The word photography was coined in 1839, combining the Greek words meaning ‘to write’ and ‘light’ and this is what photographer, composer and entrepreneur Murray Hidary does so well. Murray’s artistic journey began with the documentation of people and places in a journalistic fashion (Series 1 – 7), but rapidly evolved through Series 8 – 10 to explore his subjects—all the more deeply—through their abstraction. Today, a studied lack of focus (not to be mistaken for an absence of focus) makes him fluent in a Platonic language made up of light, color and form.

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From fishermen casting their nets to moss and lichen (Series 1 and 4 respectively), viewed at such close range that they lose all context or a cumulus-studded sky that tilts wildly, unmoored from a sliver of land visible in a corner of the frame, Murray began to use radically diagonal framing accompanied by blurred depth of field in Series 7. This gives way to vigorous movements of the lens (indeed, of the whole camera) under the influence of which flowers become radial whooshes of color and ghosts of images are layered over fainter ghosts amidst calligraphic sweeps of light. At this point, motion begins to sway the viewer to the edge of emotion.

Murray photographs familiar subjects in familiar but environments, by using extreme perspectives, by placing himself close to or at a distance from his subject, confusing macro with micro (is it a burst of fireworks or a dandelion?). He favors foreshortened depths of field and motion to create glowing wells of color and, unexpectedly, lens movement to communicate a thrilling stillness. Murray’s is an active meditation, work that examines the alternate meanings native to ordinary objects instead of the meanings that we impose on them by using or viewing an object mechanically, without thought or examination. Whether Murray’s subject—a chair, a violin, a street sign—is recognizable or not, the camera becomes the medium through which he reveals the mystery inherent in everyday things that we take for granted. In this sense, his work challenges the limitations that physical form imposes on perception (and thereby, on reality). He dissolves material and form and with it our assumptions, associations and imposed meanings dissolve too. In this way, he uses light to penetrate the essential core of matter, and matter’s meaning to us.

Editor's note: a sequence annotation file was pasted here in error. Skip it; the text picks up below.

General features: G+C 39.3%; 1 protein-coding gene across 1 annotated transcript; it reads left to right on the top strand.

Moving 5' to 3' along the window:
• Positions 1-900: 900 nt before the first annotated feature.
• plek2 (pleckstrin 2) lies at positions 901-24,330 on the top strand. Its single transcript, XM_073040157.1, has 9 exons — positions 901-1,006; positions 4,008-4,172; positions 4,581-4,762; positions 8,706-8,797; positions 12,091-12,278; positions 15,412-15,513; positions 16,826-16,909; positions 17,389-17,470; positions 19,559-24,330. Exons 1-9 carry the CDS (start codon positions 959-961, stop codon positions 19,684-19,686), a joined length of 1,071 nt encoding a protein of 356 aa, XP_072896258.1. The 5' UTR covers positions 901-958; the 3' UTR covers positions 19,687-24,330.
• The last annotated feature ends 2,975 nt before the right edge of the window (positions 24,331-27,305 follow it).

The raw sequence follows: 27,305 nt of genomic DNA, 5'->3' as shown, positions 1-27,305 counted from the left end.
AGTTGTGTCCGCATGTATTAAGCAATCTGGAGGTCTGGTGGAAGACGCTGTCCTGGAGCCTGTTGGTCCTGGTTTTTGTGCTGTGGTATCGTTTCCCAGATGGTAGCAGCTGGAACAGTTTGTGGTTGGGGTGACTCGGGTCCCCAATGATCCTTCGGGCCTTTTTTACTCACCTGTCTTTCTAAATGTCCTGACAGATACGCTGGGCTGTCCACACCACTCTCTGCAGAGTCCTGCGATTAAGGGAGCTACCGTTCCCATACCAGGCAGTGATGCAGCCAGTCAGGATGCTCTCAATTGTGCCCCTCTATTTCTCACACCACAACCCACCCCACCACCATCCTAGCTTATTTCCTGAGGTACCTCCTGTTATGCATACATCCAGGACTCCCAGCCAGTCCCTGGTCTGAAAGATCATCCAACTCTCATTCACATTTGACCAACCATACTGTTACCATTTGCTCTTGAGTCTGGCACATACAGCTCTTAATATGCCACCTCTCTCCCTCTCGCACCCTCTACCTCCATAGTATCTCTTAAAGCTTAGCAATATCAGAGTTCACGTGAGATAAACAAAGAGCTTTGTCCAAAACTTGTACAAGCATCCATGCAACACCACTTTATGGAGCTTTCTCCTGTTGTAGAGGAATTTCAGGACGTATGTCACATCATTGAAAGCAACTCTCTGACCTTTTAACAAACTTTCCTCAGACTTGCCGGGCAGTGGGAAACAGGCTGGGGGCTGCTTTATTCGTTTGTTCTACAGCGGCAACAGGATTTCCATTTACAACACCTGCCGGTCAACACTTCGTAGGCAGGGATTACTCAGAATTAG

This is because abstraction enables us to see old objects in new ways.By eliminating an explicit subject through Series 11 – 20, the visual symbolism of objects that confines them to narrow, worn-out roles in our lives is removed. The object is reduced to its most basic elements and compositions, those to which we have become blind over time. The viewer is relieved of the responsibility for decoding, no longer held accountable for identifying and assigning to each element its proper or at least popularly accepted meaning, associations and hierarchy. In Murray’s work, the ordinary object is freed from the involuntary associations and assumptions bound to it and to which we are bound. A chair is freed from mere chairness, and can be seen (literally) in a fresh light. An abstracted violin is freed from our everyday associations with a particular musical instrument and can be seen fresh. Thus the work functions at the juncture where physical observation ends and intuition begins.